It can be difficult for writers to know how many transitional details to add to a story or novel. Sometimes a writer feels obliged to include some of the day-to-day details that, frankly, have meaning in real life but not necessarily in a piece of fiction.
Generally, it’s good to recognize when you yourself are losing interest in just such a transition. That’s usually a great clue to examine why you’re writing such a scene. There are some times when you might want to include the transitional details. For instance, if they give some insight into the character or set a scene that is going to be important for your readers, then it’s worth it. But if they don’t serve the story in any way except to get your character from place to place, consider cutting them and getting right into the action.
How? A simple transitional phrase such as “two hours later” will usually be enough for the reader to fill in the gaps. We’ve all been to airports, we know the mindless details that have to occur as you go from place to place. We’re often happy not to have to revisit them in our fiction.
The best rule of thumb is always – does your transition serve the story? If not, as they say in the movies, “cut to the chase” and get moving.
We’ve all heard it before. “Your character’s flat. You need to make him three-dimensional.”
Sure, great. But what exactly does that mean?
We all know we live in a three dimensional world. We learn it in grade school: a line, a plane, a cube… But how do you make a character three dimensional? Do you make him really fat? Do you give him a limp so he wobbles when he walks, thereby taking up more space?
Believe it or not, I’ve tried both, and no, that’s not what it means. Three-dimensional means you have to dig deeper.
Take that character with the limp, for example. It’s fine to describe him walking, every struggle to get his footing, every attempt to hide his frailty and vulnerability. Ah! There’s the hint that I need… his vulnerability. There’s where I begin to ask: why is he vulnerable? How does he feel about his limp? And, even more pressing, how did he get the limp in the first place?
It was only when I start asking these questions that the concept of three-dimensionality begins to come clear.
For me, it often starts with the physical. I was a dancer, once upon a time, and an actress after that. I’m pretty sensitive to subtle inflections of voice and shifts of movement – how they can reveal what a character is feeling. I often get up and act out what my characters are doing in a particular scene. Still, the physical is just the start. It’s getting beyond the external to the why’s, the how’s; for my poor man with the limp, it’s the who-does-he-think-of-every-time-he-takes-a-step, the source of dread that haunts his soul every time he trips or stumbles. Answering those questions gives me a character, not with a flaw, but with a life.
But not everyone feels comfortable getting up and acting out their scenes. How can you develop a 3D character without feeling like an utter fool in the privacy of your writing room?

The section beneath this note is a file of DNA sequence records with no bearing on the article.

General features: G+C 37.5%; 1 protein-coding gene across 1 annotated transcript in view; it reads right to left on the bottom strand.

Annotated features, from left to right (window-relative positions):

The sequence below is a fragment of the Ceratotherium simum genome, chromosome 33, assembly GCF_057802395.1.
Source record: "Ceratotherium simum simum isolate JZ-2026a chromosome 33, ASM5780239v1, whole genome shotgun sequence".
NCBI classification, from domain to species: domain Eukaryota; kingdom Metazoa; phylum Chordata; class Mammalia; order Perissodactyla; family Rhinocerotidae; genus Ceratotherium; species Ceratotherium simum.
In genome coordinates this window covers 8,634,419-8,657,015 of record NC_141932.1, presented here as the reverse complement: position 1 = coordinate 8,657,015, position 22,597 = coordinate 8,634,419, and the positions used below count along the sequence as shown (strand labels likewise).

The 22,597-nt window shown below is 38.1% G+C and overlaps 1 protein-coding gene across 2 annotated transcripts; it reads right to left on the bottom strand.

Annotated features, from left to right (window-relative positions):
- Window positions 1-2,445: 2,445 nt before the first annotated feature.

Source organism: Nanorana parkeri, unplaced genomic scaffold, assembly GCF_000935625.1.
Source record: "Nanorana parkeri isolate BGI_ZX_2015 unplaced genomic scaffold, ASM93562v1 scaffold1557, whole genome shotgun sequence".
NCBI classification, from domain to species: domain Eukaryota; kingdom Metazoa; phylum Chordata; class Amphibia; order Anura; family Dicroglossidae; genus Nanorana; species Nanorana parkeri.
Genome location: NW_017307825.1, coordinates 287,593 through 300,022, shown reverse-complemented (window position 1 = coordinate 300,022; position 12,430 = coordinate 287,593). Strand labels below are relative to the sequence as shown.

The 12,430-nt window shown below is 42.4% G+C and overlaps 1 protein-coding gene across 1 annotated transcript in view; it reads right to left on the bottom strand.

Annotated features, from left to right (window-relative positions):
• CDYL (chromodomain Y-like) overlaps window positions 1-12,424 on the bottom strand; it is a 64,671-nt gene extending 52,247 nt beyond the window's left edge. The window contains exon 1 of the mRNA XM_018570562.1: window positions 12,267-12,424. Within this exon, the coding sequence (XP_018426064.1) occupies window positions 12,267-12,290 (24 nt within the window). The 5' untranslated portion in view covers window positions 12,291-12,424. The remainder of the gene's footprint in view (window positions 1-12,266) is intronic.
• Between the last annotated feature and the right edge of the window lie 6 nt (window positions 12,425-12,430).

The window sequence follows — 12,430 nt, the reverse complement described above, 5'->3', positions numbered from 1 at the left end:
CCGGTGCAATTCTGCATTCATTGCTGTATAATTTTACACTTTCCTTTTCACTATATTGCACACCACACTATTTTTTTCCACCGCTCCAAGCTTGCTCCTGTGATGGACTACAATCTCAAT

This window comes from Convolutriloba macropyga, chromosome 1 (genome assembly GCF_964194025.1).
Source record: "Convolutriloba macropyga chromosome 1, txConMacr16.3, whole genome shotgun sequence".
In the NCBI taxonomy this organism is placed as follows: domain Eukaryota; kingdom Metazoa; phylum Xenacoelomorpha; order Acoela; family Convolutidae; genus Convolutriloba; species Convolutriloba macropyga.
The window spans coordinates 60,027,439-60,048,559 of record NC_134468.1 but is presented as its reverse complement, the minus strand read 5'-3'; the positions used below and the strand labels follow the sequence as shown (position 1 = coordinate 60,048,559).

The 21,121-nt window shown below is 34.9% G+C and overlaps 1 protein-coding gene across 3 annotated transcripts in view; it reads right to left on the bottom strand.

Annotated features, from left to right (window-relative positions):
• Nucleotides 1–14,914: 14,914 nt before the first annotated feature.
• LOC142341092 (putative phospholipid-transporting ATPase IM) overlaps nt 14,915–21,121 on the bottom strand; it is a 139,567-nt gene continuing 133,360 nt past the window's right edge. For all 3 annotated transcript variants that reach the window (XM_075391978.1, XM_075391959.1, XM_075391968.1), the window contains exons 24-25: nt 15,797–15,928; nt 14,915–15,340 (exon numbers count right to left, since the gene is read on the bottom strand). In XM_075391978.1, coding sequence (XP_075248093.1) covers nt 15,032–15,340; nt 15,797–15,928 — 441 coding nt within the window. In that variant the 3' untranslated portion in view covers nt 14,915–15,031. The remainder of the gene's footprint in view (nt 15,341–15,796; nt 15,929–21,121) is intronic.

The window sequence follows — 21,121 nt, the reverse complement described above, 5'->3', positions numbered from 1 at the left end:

The answer came to me about a month ago when Michelle Cameron and I were teaching a workshop on Creating Character. I had come armed with a few simple physical exercises for the writers at hand, but sensed in their awkward giggles that I wouldn’t get much beyond giving them some key details and letting them walk around in a circle for a couple of minutes “in someone else’s skin”. It worked well enough. But I realized I had to break it down.
I was jotting notes while Michelle asked the group, “What makes a character three-dimensional?”
“They’re quirky…. Idiosyncratic…. They have a heart…. A sense of humor…. A purpose for being…. They’re relatable…. Unpredictable…. They have room to grow.”
All the while, I’d been thinking about time – how time forms us and forces us to take actions, sometimes ones we never would have planned, that change the course of everything. And about how time slowly nips away at us until the “I” who once was is unrecognizable to the “I” that is now.
“To make a character three-dimensional,” I popped up, “is simple. All they need is a past, present and future.”
I’d drawn a little diagram, nothing special, but it illustrated the point.
“We are formed by our past. Everything we are comes from those first experiences, those memories: the hug we never got, or the helicopter mom, the fire we escaped, or the first love that cannot be matched or compared. And we all have a future – our wants, our needs, our expectations, our plans. Everything we do today – we as people and as characters – is propelled toward our future but shaped by our past, so that the choices we make are rooted in a complete and authentic reality and the desires we attempt to achieve are bolstered or thwarted by everything we drag behind. It’s simple!”
OK, it’s not simple. And I doubt I said it as articulately at the time, but I saw it in my head. It was an epiphany formed instantaneously there in that class. And suddenly I knew that all those years I’d spent in acting classes, sitting in the back of the theater jotting down pages of character notes – their background, parents, old relationships, losses and loves – I was doing what we all need to be doing every day as we get to know our characters.
And, just like in those acting days, we should do it “off-page”. Not in the context of the beautiful words you are drafting for your elegantly crafted scenes, but messy, in a notebook or a bullet-pointed list, so you don’t have to worry if it sounds right or makes any sense at all to anyone but you.